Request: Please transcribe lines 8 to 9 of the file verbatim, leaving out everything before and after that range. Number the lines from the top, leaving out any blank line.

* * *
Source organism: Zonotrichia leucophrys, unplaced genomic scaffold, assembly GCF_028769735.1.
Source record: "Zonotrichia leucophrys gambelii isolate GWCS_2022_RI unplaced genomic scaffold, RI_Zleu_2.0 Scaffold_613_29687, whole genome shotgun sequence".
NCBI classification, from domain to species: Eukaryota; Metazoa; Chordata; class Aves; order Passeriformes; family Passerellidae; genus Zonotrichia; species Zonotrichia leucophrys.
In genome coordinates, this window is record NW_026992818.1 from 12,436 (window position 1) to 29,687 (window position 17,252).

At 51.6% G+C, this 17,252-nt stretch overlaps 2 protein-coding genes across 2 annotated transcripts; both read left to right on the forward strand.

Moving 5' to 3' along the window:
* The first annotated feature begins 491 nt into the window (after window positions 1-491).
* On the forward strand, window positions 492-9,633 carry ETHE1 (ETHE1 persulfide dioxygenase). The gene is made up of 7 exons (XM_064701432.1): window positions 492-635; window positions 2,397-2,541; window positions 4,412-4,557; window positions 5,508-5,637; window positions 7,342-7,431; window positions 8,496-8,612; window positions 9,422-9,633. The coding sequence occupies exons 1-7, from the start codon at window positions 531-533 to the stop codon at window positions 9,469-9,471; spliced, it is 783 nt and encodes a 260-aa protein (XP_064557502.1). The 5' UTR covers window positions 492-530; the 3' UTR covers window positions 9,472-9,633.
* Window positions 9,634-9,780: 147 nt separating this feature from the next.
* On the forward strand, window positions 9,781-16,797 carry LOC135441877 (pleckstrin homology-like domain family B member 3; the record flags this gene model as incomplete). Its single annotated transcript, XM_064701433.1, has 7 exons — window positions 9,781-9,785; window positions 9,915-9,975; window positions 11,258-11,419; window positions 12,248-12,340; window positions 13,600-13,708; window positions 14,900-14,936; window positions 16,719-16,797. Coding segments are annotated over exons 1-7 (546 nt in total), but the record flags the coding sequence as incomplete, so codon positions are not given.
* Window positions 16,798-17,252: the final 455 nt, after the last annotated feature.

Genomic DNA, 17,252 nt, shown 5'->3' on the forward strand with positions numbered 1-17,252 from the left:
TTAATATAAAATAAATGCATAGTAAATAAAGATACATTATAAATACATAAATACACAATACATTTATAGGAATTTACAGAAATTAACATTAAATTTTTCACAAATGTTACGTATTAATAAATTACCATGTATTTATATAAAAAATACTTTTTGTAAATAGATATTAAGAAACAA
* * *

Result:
* On the forward strand, window positions 492-9,633 carry ETHE1 (ETHE1 persulfide dioxygenase). The gene is made up of 7 exons (XM_064701432.1): window positions 492-635; window positions 2,397-2,541; window positions 4,412-4,557; window positions 5,508-5,637; window positions 7,342-7,431; window positions 8,496-8,612; window positions 9,422-9,633. The coding sequence occupies exons 1-7, from the start codon at window positions 531-533 to the stop codon at window positions 9,469-9,471; spliced, it is 783 nt and encodes a 260-aa protein (XP_064557502.1). The 5' UTR covers window positions 492-530; the 3' UTR covers window positions 9,472-9,633.
* Window positions 9,634-9,780: 147 nt separating this feature from the next.